In the “Eroica” Symphony Beethoven discovered new problems to be solved. He lengthened the time-span of the first movement considerably, and in doing so he found it necessary to rethink the proportions of symphonic form. He also decided to redesign the nature of his musical themes. There are half a dozen thematic materials in the opening section (exposition) of the first movement, an unusually large number. Rather unexpectedly, yet another theme seems to appear later on, but Beethoven’s extensive sketches for this work show how he worked out the “new” theme from the theme heard at the very beginning of the work. Early audiences often found these departures from the norm confusing. Composers following Beethoven found it intimidating to deal with the implications of his redefinition of symphonic forms.

Beethoven’s slow movement is a funeral march, punctuated with rays of hope. In Beethoven’s day, many members of the composer’s Viennese audience would have been acutely aware, through their Parisian relatives, of the public funeral-march displays associated with the recent revolution and reign of terror. This music, then, is both public and private. The third movement is Beethoven’s radical version of the expected minuet movement, here speeded up beyond recognition and instead titled Scherzo. Both the scherzo genre and this particular movement are among the composer’s lasting contributions to the symphonic cycle of movements. The three horns (a new symphonic combination) get to show off in the central trio section.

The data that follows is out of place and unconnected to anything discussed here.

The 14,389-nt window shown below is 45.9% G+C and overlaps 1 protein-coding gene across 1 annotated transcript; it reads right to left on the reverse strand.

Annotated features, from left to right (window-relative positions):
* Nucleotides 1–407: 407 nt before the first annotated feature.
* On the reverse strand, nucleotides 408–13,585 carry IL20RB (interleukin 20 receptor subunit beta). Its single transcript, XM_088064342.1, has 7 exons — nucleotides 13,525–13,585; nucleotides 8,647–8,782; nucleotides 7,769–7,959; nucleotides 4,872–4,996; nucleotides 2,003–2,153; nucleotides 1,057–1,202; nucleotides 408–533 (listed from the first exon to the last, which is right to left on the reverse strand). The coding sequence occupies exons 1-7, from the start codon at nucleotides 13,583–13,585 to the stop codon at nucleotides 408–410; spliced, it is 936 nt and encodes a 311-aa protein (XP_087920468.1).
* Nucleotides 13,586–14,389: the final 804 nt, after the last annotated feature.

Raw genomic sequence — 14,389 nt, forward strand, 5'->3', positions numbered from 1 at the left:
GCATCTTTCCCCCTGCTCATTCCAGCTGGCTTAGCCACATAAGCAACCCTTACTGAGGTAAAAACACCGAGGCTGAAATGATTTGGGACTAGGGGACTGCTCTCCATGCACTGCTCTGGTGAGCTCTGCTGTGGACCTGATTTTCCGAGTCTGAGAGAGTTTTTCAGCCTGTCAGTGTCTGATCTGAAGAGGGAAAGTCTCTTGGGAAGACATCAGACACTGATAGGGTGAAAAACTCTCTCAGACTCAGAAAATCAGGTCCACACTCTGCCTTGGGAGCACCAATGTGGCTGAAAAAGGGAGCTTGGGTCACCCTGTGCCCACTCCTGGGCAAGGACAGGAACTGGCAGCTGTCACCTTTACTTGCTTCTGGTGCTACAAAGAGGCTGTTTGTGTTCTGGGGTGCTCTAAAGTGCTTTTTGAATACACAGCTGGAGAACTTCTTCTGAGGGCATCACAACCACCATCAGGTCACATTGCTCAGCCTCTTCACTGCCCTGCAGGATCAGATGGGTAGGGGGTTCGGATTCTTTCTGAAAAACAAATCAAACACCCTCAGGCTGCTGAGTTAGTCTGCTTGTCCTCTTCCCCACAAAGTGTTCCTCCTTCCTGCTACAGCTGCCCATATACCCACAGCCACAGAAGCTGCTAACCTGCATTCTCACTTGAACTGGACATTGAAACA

The finale is a set of variations on a theme beloved of Beethoven and already previously used by him in his “Eroica” Variations for piano and his ballet The Creatures of Prometheus. In a slow variation near the end the composer displays the tender side of heroism. Beethoven himself had to deal with the startling implications of his new work. For him the question soon became “What do you do after the ‘Eroica’ Symphony?” He spent the rest of his career working out the details.

Ed Rutschman’s musicological articles have been published in the U.S. and Europe, and his compositions have been performed on four continents. A member of the Music Department faculty at Western Washington University, he is a recipient of the Bellingham Mayor’s Arts Award and of WWU’s Excellence in Teaching Award. He holds academic degrees in musicology, composition and piano performance.